Director of Sustainability Denny Cochrane, who has bonds to Virginia Tech as strong as Hokie Stone, will retire from the university on July 1.

For the past 55 years, Cochrane has been a proud Hokie – as an undergraduate in the Corps of Cadets, a cadet leader in the U.S. Army, a campus administrator, and as a sustainability champion.

Public service and building enduring connections with others - especially students - have been uniting forces throughout his career. In reflecting on his career, one thing stands out. “It has been all about the people and teamwork,” he said.

U.S. Army

In the Army, Cochrane fostered bonds on a global scale. Prior to retiring as a colonel, he was stationed all over the world, including Germany, South Korea, Hawaii, Virginia, and Washington, D.C. He served with distinction in the Air Defense Artillery and the United States Army Corps of Engineers. 

Cochrane was also stationed at West Point as an assistant professor in the Department of Mechanics teaching thermodynamics to cadets. 

Cochrane’s final duty station was at his alma mater as the department head of the Army ROTC New River Battalion, which encompassed both Virginia Tech and Radford University. He was an active advocate for the Corps of Cadets. Cochrane promoted corps’ leadership and teamwork skill-building initiatives among faculty, staff, students, and parents. He was also a mentor to his cadets and has maintained lifelong relationships with many of them.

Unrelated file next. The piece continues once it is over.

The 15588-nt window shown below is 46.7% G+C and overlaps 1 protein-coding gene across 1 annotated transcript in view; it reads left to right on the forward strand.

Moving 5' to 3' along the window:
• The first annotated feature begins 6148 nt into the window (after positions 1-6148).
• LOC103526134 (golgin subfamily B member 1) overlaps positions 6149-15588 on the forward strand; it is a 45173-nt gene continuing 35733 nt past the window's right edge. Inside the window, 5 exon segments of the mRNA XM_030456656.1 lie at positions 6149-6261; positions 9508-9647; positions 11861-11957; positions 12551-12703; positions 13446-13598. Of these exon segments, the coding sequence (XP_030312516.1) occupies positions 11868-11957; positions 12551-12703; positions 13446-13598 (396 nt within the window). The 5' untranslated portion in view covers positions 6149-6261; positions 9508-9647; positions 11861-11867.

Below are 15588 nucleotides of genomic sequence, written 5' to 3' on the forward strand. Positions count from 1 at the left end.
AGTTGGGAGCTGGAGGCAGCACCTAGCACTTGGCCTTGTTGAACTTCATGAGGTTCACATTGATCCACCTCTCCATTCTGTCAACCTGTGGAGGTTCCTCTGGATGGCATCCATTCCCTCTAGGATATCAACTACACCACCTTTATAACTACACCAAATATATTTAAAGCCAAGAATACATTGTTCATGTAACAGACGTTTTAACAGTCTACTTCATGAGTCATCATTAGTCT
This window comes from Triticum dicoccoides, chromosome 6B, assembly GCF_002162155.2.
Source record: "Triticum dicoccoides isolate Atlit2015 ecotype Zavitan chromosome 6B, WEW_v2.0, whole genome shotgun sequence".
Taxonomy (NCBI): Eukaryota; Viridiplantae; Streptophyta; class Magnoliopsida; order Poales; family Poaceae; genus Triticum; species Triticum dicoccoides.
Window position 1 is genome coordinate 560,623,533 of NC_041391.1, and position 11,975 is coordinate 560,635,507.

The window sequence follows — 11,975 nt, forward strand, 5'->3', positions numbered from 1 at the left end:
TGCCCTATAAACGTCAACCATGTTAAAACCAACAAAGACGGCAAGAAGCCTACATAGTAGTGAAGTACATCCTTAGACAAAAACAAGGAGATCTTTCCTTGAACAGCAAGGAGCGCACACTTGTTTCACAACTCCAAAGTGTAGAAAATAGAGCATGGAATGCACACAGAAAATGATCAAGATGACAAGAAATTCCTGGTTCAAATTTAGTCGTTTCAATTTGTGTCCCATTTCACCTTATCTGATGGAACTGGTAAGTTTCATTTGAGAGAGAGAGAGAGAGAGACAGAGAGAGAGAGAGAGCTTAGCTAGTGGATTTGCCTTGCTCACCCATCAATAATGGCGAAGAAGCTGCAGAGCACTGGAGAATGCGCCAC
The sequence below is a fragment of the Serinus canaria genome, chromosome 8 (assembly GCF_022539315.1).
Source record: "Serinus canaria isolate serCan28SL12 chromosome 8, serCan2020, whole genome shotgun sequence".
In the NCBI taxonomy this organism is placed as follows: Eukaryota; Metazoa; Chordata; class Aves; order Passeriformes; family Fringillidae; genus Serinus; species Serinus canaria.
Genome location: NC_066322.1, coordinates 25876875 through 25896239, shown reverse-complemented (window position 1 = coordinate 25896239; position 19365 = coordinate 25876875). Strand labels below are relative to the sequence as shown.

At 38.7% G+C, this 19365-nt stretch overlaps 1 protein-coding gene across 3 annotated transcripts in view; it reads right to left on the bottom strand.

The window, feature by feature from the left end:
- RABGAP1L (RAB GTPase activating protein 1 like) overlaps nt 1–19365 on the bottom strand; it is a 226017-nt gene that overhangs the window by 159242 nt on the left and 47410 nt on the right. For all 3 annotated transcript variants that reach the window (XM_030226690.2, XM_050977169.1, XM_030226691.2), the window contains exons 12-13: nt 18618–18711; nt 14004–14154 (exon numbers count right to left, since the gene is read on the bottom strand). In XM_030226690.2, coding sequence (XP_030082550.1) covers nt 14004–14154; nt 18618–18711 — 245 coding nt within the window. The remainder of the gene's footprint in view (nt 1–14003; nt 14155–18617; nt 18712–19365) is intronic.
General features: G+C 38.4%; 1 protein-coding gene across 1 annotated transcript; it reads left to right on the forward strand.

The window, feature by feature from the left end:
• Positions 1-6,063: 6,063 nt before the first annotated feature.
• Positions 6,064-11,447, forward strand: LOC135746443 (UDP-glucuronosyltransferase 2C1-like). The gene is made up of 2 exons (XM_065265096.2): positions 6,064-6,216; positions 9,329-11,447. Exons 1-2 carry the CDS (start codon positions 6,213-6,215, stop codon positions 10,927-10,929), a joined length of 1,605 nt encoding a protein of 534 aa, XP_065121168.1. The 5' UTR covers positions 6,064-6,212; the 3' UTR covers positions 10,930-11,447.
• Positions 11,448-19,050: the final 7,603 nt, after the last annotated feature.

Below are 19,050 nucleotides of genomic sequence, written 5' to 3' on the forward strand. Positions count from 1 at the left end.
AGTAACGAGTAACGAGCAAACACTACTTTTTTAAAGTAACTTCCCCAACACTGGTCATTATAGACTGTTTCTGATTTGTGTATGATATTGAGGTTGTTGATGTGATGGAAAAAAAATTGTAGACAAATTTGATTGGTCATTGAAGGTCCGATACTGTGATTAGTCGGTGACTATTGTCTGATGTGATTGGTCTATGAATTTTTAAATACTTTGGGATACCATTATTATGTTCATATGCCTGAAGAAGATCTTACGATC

2012: Denny Cochrane was invited onto the field at half-time during the Virginia Tech vs. Clemson football game for Military Appreciation Day. Photo provided by Denny Cochrane.

Virginia Tech

In 2000, Cochrane transitioned to civilian life as executive assistant to the dean of the then College of Arts and Sciences. This was the largest college at Virginia Tech. He helped implement organizational changes to support the formation of the new  College of Liberal Arts and Human Sciences and College of Science from the existing college.

Cochrane would become executive assistant to the vice president for business affairs, interacting with a wide range of university and external stakeholders. In April 2007, he led efforts to establish the university’s first governance group focused on sustainability, the Energy and Sustainability Committee. This would be the first of many Virginia Tech sustainability initiatives in which Cochrane would play a key role.

At Virginia Tech, he remembers every person he has worked with and what they accomplished together in service of others. His commitment to service, community, and humble leadership was demonstrated when 32 Hokie lives were lost on April 16, 2007. Cochrane assumed the role of special assistant to Virginia Tech president Charles Steger and assistant to the director of the office of recovery and support, Jay Poole.

He dedicated himself to the families of those lost on April 16, meeting with them often in the months after the tragedy.

Cochrane helped lead the university’s first remembrance event that August to honor the lives and legacies of the Hokies taken tragically. Thousands of students, employees, friends, and families gathered on the Drillfield in support. 

In September 2007, Cochrane was tasked with starting and leading a new unit to Virginia Tech: the Office of Sustainability. He rolled up his sleeves, researched his new line of work, and identified campus leaders to build the team.